“We respect the NCAA’s rules and take full responsibility for these penalties,” said Rob Spear, University of Idaho’s Director of Athletics. “We are disappointed that the progress already made and the changes we began implementing in 2011 to correct the academic deficiencies were not fully recognized.”
Beginning in 2011, the University of Idaho athletics department made some very serious and substantive modifications to the football program in order to address the APR score decline. Some of these actions include:
· Increased academic support for student-athletes from two FTEs to 4½ FTEs;
· Increased support for and access to student-athlete tutoring services;
· Invested $110,000 to upgrade facilities and technology including a computer lab and quiet study area in the Kibbie Dome;
· Developed a corrective action plan in December 2011 outlining future expectations;
· Took decisive action in October 2012 after a disproportionate number of student-athletes had failing grades at mid-term;
· Implemented a transcript evaluation process;
· Developed a learning disability testing program;
· Sponsored mandatory substance abuse programs; and
· Implemented stricter policies to monitor post-eligibility student-athletes to ensure they graduate.
“My commitment to education mirrors my commitment to football,” said football coach Paul Petrino, who was hired in December 2012. “Our players will attend class. They will graduate. They will value and take advantage of the educational opportunities they are being given. Our projected APR for the 2013 team is 960, and we intend to make sure we attain it.
“It’s unfortunate that the players who are here now and are working hard, going to class and doing things right, are paying the penalty for the past.”
In addition to the projected APR of 960 for 2013, collective GPAs for Petrino’s teams were 2.5 in the spring and fall 2013 and 2.89 in summer 2013.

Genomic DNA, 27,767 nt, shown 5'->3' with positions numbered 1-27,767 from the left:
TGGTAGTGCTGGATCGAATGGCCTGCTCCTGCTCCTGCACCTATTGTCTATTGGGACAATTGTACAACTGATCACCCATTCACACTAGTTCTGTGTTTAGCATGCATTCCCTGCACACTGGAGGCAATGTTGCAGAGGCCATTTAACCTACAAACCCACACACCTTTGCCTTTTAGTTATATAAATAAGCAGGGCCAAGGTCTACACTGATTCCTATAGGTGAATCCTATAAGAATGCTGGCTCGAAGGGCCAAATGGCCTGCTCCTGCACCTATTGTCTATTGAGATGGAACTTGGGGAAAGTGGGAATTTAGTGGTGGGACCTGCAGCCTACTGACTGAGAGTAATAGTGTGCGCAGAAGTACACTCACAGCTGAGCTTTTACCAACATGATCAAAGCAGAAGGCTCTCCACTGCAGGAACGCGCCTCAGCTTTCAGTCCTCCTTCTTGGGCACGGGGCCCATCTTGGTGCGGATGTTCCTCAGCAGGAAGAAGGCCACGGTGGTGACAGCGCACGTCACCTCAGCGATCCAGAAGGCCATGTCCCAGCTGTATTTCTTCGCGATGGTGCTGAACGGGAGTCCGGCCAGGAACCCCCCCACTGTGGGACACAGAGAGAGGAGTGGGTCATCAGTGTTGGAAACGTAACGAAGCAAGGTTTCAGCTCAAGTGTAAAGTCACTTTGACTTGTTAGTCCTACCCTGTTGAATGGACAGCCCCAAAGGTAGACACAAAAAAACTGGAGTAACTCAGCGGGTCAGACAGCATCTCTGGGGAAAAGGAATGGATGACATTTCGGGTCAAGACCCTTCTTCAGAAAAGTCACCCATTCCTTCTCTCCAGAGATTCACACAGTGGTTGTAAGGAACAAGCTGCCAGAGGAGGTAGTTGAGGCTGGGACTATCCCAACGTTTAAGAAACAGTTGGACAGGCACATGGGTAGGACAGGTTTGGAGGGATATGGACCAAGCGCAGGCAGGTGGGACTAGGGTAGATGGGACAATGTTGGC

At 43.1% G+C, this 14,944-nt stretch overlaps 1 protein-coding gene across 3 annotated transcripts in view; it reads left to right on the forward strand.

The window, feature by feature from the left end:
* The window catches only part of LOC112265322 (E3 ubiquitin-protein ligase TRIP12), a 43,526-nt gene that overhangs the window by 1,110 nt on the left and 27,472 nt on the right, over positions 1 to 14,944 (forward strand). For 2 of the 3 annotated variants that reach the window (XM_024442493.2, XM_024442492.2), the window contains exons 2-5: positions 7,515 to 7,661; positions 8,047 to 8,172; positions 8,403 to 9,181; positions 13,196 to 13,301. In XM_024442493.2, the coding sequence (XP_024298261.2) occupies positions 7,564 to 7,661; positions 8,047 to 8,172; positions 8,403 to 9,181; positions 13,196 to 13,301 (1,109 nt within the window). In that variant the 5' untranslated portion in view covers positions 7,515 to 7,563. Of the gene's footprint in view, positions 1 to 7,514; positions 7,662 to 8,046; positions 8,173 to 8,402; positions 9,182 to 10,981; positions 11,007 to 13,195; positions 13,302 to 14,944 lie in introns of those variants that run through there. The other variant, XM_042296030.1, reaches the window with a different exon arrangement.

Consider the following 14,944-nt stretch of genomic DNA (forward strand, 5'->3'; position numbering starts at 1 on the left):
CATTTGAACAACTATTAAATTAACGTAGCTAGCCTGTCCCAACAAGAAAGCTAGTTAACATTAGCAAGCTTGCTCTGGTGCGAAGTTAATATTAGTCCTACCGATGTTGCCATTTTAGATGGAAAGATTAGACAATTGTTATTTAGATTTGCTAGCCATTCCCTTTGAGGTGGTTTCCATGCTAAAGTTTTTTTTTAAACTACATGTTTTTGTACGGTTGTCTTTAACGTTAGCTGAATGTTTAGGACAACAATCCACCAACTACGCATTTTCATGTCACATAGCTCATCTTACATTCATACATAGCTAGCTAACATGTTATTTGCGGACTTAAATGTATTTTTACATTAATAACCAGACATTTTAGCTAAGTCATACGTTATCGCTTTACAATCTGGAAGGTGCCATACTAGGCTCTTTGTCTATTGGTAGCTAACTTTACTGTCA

Spear reiterated Coach Petrino’s commitment to the importance of academic as well as athletic success.
“The number one goal of our athletic program is to educate and graduate student-athletes,” he said. “The University of Idaho intercollegiate athletics program is absolutely devoted to providing and facilitating a first-class education to our student-athletes. The fact that 15 of our 16 programs uphold our academic mandates and comply with NCAA APR standards is indicative of our commitment to academics.”
University of Idaho President Chuck Staben said the university will use this circumstance as an opportunity to improve. “I have made it clear that I expect all University of Idaho athletics programs to meet NCAA academic standards,” Staben said. “I am pleased by the academic progress the football program has already made and I am confident in the plan that Coach Petrino and Athletics Director Rob Spear have provided to move forward.”
All sports programs at NCAA institutions receive an APR score at the end of each school year. Scores are compiled based on points given for eligibility and retention for every student-athlete each semester. Under this scoring system, every student-athlete can receive a maximum of four points. The APR score for each school is based on a percentage, so the maximum score any school can receive is 1,000 (or 100 percent). Schools that receive a rating of 930 or less over a four-year period are subject to penalties.
The NCAA requires extraordinary mitigating circumstances in order to grant a waiver for penalties assessed for low APR scores.
The University of Idaho’s athletics department included the following extraordinary mitigating circumstances in its appeal:
1. Upheaval among the intercollegiate athletic conferences
2. A loss of almost $1 million in revenue – the majority from television and conference revenue
3. Significant behavioral issues within the football program
“I thought we made a compelling case regarding the extraordinary circumstances that began in June 2010,” said Spear. “At the end of the day, we accept the penalties and have used this adversity to make our athletic program stronger.”